The Disraeli Room

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Making It Mutual: Achieving the economic benefits of a more plural economy

25th March 2013

Charlie Mayfield, Chairman of the John Lewis Partnership, on the benefits of employee ownership

Interest in employee ownership is, in my experience, most often motivated by a desire for a fairer and more responsible form of capitalism and a drive to encourage personal responsibility among employees. Those benefits are certainly real, and the interest in the former is stronger than ever in the aftermath of the financial crisis. But I believe that such attention should not just be driven by dissatisfaction with the dominant model of capitalism, but by the positive benefits of other models. A greater plurality of ownership in the UK would be good not only for workers but for the competitiveness of the economy as a whole.

There is a growing consensus that the plc model, at least in the way that it currently tends to operate – based on a narrow and short-term pursuit of ‘shareholder value’ – is not always the best way to maximise long-term value for shareholders or the health of the economy. Last year, the Government commissioned the Nuttall Review, which found that employee owned businesses are associated with long term economic benefits – they out-perform other businesses in job creation, and are more resilient with a lower risk of failure – as well as being happier and more satisfying places to work. Research also suggests that businesses owned and run by their employees exhibit higher productivity and greater innovation.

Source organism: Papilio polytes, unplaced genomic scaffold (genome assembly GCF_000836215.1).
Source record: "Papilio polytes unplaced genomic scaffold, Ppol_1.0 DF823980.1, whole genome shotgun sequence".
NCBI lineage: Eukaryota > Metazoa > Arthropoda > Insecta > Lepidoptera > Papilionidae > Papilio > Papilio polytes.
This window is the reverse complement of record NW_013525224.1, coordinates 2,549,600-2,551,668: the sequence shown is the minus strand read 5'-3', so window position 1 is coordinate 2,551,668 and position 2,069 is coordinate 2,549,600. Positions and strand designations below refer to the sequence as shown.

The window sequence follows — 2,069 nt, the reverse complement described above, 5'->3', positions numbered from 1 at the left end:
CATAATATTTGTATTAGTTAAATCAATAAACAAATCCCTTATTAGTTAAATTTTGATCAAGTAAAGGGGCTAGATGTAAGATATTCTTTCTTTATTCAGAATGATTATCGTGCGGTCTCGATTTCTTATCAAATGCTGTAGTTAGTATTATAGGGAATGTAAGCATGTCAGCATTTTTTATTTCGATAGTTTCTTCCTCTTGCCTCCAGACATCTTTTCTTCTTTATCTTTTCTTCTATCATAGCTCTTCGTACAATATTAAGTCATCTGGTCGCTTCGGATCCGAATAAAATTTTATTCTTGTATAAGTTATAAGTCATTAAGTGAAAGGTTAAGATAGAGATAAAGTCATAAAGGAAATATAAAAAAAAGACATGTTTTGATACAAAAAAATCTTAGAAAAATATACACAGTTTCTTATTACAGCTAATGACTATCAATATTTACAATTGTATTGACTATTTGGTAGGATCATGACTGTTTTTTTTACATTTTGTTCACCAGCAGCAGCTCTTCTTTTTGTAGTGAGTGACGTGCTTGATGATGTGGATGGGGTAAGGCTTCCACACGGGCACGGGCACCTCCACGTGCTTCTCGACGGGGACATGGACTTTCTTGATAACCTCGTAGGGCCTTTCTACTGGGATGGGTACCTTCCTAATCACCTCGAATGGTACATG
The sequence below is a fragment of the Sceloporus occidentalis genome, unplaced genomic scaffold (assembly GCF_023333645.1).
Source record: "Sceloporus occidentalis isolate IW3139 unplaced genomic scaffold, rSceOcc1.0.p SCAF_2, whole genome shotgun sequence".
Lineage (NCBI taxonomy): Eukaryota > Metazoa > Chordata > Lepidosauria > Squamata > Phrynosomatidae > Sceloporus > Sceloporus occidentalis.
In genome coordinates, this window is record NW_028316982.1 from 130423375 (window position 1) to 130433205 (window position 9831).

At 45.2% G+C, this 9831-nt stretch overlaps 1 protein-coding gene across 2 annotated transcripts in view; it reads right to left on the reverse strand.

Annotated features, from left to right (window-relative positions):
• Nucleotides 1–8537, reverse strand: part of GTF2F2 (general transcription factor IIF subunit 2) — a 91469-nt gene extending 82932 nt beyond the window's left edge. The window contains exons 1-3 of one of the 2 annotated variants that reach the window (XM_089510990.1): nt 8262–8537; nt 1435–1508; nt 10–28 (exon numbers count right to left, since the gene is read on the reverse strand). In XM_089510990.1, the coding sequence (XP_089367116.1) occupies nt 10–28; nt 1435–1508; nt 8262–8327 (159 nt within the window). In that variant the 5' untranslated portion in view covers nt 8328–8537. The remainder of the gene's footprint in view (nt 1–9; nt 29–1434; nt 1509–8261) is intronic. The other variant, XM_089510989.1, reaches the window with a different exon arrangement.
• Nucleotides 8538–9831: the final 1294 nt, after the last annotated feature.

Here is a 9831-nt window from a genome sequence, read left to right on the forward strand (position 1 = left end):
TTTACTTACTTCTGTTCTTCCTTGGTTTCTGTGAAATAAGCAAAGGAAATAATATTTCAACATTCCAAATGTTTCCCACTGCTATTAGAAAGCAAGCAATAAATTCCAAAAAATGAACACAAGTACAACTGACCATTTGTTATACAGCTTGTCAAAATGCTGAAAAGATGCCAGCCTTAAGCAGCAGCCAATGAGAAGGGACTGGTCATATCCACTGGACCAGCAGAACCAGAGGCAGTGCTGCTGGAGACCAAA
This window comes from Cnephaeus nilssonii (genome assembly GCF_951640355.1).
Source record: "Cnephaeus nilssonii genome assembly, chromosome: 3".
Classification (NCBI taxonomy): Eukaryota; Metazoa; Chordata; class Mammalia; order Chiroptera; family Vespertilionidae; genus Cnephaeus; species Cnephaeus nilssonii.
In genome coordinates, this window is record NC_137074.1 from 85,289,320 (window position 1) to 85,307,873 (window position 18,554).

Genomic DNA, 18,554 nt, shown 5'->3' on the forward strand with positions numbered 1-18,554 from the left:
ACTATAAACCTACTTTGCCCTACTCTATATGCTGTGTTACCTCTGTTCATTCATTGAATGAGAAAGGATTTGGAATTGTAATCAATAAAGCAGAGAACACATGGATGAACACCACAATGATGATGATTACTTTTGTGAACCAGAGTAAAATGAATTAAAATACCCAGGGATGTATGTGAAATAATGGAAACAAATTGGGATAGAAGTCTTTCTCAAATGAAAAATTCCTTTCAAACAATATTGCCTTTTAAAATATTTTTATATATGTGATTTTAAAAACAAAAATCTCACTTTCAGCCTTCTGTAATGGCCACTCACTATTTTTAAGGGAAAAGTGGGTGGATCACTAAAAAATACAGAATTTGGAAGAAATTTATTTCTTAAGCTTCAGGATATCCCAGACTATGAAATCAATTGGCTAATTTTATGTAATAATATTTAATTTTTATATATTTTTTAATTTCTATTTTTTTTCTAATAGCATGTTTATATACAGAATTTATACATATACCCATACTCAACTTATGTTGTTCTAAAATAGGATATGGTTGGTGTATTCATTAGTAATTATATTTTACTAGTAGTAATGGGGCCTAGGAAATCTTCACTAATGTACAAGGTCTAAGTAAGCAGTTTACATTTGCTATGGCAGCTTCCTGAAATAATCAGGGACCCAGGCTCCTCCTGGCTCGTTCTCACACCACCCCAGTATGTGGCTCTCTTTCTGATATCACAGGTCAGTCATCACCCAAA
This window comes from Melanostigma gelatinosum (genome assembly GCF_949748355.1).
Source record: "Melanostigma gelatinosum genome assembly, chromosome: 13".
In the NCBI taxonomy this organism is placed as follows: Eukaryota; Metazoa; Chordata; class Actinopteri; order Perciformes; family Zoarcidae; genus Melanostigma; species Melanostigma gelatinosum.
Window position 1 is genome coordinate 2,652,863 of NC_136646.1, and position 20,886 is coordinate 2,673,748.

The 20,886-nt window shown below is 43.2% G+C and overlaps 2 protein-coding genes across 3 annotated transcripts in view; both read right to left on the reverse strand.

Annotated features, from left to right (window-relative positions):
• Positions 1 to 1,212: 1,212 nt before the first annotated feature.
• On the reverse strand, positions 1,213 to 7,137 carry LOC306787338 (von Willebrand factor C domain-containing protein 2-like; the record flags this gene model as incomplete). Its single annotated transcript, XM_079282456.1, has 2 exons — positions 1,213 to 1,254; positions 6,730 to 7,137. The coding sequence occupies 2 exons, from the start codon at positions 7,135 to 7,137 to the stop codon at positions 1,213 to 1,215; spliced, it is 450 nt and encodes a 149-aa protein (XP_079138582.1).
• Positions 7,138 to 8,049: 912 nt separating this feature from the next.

Despite these advantages, employee ownership is relatively rare in Britain. There are some well established examples: the engineering firm Arup, the chemicals manufacturer Scott Bader, and many less well-known but innovative and thriving companies in sectors from hi-tech engineering to architecture to media. But employee-owned businesses still only account for about 2% of GDP. This is below the EU average, and far lower than countries like the US, France or Germany. The anatomy of our corporate landscape differs in other important ways too. In the UK it includes a number of global giants, and thousands of much smaller companies, but compared to other economies there are fewer mid-sized companies in between. We also lack the plural mix of ownership that has come to characterise the markets of other countries. In Germany, for example, there are four times as many non-plc owned companies as in the UK.

Growth takes time. It requires patience and long-term investment. It requires the accumulation of capability and the development of people. These are natural strengths for employee-owned businesses, and many family-owned businesses. I’m talking here about culture; and while to some that might sound like a vague term, it in fact goes to the heart of the matter of competitiveness and growth. At the John Lewis Partnership, shared ownership means engaging our Partners and inspiring them to deliver more for our customers and more for the business, and then to share in the rewards. It means having elected directors on the Board who represent the interests of Partners, and an elected Council which meets twice a year to discuss issues from business planning to pay to pensions.